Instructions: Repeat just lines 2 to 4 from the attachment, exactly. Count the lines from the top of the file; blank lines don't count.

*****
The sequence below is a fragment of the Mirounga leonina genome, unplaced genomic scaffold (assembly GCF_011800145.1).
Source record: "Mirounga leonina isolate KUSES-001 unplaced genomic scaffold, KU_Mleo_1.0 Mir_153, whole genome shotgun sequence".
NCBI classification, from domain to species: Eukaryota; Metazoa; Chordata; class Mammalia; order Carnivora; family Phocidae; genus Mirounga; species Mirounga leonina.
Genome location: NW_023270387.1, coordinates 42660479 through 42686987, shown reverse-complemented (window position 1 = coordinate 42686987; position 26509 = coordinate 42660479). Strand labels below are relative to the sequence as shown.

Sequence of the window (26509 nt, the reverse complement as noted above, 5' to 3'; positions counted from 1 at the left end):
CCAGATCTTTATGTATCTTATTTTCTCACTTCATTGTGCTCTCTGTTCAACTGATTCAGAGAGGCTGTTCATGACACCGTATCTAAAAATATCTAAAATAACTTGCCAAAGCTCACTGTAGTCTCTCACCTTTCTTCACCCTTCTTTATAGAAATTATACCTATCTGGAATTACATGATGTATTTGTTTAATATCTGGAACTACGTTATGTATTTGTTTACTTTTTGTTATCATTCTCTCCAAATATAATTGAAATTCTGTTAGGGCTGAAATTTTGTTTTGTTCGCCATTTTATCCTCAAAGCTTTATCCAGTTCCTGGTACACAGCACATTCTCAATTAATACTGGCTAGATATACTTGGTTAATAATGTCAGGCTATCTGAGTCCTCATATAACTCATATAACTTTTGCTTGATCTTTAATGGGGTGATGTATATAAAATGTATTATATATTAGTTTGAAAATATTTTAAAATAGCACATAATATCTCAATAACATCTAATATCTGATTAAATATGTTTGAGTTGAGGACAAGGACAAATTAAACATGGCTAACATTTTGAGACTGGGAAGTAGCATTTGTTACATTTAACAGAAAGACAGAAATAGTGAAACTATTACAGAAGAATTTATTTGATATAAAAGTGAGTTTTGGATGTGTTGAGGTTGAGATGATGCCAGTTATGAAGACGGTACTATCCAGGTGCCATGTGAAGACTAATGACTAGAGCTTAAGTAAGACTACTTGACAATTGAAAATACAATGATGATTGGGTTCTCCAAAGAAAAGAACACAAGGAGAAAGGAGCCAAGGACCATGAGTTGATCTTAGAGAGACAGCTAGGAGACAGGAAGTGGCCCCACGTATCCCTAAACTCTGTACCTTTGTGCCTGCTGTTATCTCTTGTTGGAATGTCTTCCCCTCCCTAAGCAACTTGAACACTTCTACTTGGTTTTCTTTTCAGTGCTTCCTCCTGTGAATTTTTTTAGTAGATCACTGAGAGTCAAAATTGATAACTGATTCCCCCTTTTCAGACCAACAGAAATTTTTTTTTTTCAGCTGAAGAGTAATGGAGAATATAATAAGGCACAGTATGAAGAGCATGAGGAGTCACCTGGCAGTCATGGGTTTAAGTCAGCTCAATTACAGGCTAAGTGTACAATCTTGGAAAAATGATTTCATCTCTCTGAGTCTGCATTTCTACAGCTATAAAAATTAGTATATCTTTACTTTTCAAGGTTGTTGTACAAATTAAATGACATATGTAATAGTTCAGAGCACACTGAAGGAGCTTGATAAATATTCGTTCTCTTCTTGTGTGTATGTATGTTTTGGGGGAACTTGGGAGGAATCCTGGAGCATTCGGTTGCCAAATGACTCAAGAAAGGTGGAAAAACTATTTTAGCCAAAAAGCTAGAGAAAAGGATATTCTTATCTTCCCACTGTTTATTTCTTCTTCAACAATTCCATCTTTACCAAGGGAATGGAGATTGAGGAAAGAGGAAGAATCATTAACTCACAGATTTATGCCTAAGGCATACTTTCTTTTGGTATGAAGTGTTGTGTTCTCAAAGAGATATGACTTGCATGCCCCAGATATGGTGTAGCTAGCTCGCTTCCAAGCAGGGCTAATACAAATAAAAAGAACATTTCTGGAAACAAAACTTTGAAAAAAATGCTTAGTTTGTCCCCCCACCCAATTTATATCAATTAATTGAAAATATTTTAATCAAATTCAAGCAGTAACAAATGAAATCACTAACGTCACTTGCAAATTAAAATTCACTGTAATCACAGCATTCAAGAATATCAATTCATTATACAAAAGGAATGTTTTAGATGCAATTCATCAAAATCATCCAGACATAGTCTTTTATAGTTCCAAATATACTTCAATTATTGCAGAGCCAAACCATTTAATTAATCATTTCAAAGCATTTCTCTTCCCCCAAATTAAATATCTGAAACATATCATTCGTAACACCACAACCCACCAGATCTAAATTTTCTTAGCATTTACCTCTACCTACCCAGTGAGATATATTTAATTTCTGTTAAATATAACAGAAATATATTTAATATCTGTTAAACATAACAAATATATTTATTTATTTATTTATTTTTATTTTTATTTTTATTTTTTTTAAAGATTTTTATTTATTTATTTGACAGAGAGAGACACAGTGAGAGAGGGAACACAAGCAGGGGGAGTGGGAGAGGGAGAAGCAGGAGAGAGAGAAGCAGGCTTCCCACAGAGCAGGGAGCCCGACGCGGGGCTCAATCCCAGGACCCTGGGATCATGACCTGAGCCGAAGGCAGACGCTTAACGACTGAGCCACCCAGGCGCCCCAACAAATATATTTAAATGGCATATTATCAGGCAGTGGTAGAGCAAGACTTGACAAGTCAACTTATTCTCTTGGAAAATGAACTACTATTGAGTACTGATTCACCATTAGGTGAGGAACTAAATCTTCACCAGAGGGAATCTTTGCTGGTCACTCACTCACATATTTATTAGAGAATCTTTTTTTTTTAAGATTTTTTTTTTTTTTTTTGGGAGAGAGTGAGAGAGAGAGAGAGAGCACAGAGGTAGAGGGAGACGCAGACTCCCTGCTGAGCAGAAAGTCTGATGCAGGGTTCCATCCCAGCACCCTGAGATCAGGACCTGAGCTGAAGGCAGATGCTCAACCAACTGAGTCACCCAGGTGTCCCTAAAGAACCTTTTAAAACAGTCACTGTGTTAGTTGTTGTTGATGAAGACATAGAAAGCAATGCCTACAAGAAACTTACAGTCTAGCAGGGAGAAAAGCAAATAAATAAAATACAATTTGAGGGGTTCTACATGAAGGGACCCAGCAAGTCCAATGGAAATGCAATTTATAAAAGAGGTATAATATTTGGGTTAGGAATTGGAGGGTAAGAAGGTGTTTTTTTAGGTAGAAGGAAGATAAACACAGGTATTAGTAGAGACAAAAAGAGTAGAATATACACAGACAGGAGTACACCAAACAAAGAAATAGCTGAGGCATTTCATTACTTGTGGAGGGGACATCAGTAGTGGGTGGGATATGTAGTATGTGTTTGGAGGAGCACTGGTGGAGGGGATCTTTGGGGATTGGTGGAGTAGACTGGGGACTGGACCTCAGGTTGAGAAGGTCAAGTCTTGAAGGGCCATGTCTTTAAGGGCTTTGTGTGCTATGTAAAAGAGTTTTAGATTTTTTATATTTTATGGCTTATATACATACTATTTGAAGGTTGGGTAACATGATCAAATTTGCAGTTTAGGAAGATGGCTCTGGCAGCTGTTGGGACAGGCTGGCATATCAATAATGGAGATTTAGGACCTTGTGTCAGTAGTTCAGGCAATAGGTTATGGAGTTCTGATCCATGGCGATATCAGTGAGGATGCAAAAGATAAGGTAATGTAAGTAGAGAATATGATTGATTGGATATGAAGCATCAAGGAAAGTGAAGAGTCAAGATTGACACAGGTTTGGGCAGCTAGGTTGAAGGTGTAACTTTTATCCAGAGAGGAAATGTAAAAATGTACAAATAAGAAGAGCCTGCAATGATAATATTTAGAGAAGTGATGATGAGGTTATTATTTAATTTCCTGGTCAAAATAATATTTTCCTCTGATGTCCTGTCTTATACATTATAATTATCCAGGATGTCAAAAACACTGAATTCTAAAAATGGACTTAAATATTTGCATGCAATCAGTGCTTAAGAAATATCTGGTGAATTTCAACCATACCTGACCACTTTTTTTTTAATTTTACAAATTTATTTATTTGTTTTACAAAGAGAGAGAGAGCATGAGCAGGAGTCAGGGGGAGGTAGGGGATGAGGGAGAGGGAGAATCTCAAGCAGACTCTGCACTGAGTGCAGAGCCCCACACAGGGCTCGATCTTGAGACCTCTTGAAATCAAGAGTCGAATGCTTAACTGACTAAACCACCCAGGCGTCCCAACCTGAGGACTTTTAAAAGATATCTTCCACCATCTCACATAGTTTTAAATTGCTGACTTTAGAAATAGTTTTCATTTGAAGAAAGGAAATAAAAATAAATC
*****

Source record: "Mirounga leonina isolate KUSES-001 unplaced genomic scaffold, KU_Mleo_1.0 Mir_153, whole genome shotgun sequence".
NCBI classification, from domain to species: Eukaryota; Metazoa; Chordata; class Mammalia; order Carnivora; family Phocidae; genus Mirounga; species Mirounga leonina.
Genome location: NW_023270387.1, coordinates 42660479 through 42686987, shown reverse-complemented (window position 1 = coordinate 42686987; position 26509 = coordinate 42660479). Strand labels below are relative to the sequence as shown.